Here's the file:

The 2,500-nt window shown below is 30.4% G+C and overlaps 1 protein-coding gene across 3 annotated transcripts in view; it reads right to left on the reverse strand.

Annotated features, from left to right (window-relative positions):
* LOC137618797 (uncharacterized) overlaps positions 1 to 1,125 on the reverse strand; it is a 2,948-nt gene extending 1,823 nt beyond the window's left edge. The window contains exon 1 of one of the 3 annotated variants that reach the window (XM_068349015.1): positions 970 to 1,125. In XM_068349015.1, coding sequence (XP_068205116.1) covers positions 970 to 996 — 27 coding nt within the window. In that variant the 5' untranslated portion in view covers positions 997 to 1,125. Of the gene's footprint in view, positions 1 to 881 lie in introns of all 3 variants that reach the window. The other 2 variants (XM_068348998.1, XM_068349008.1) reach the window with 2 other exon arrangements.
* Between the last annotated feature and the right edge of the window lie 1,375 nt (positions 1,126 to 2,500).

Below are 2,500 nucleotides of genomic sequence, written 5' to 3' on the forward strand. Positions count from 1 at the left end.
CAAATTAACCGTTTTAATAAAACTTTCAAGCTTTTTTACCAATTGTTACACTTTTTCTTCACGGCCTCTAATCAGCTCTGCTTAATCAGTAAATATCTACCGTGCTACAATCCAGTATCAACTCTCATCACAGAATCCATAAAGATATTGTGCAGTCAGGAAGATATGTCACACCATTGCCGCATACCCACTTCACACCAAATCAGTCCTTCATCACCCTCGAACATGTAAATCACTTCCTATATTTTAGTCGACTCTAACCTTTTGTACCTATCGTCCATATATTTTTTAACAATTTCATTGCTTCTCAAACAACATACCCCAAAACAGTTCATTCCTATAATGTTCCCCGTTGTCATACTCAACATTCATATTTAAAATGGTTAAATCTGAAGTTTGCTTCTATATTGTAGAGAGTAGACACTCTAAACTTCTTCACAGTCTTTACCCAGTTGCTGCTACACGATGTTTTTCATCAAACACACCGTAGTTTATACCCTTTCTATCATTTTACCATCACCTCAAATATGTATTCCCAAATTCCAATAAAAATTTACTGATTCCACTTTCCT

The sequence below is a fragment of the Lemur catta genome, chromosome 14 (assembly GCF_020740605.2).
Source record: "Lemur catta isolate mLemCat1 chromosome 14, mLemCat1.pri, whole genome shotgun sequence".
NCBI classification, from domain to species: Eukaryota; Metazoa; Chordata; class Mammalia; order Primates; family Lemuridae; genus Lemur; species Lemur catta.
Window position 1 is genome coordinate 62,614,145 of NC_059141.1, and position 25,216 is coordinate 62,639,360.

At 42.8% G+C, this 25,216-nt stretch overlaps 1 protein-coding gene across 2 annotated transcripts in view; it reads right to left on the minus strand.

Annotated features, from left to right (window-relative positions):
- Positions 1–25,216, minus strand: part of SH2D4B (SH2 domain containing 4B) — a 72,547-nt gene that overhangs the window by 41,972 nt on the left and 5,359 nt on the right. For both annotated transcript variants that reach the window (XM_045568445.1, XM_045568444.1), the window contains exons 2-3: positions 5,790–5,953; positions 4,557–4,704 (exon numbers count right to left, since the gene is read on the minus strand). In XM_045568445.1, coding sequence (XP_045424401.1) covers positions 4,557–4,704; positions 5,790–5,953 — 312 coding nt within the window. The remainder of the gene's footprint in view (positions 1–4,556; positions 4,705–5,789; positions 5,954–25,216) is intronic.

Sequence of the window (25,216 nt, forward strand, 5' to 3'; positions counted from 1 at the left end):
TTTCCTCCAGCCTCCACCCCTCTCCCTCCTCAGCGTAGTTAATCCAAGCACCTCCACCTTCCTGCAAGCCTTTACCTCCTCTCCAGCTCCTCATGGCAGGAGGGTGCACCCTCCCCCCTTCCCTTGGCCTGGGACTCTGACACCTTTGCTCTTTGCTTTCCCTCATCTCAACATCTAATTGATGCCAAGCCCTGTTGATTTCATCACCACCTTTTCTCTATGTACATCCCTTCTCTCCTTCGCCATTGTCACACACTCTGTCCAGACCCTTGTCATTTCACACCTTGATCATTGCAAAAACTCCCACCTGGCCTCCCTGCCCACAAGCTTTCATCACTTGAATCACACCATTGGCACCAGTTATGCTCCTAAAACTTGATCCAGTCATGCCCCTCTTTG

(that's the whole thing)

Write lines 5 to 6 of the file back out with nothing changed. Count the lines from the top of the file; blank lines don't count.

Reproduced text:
Below are 2,500 nucleotides of genomic sequence, written 5' to 3' on the forward strand. Positions count from 1 at the left end.
CAAATTAACCGTTTTAATAAAACTTTCAAGCTTTTTTACCAATTGTTACACTTTTTCTTCACGGCCTCTAATCAGCTCTGCTTAATCAGTAAATATCTACCGTGCTACAATCCAGTATCAACTCTCATCACAGAATCCATAAAGATATTGTGCAGTCAGGAAGATATGTCACACCATTGCCGCATACCCACTTCACACCAAATCAGTCCTTCATCACCCTCGAACATGTAAATCACTTCCTATATTTTAGTCGACTCTAACCTTTTGTACCTATCGTCCATATATTTTTTAACAATTTCATTGCTTCTCAAACAACATACCCCAAAACAGTTCATTCCTATAATGTTCCCCGTTGTCATACTCAACATTCATATTTAAAATGGTTAAATCTGAAGTTTGCTTCTATATTGTAGAGAGTAGACACTCTAAACTTCTTCACAGTCTTTACCCAGTTGCTGCTACACGATGTTTTTCATCAAACACACCGTAGTTTATACCCTTTCTATCATTTTACCATCACCTCAAATATGTATTCCCAAATTCCAATAAAAATTTACTGATTCCACTTTCCT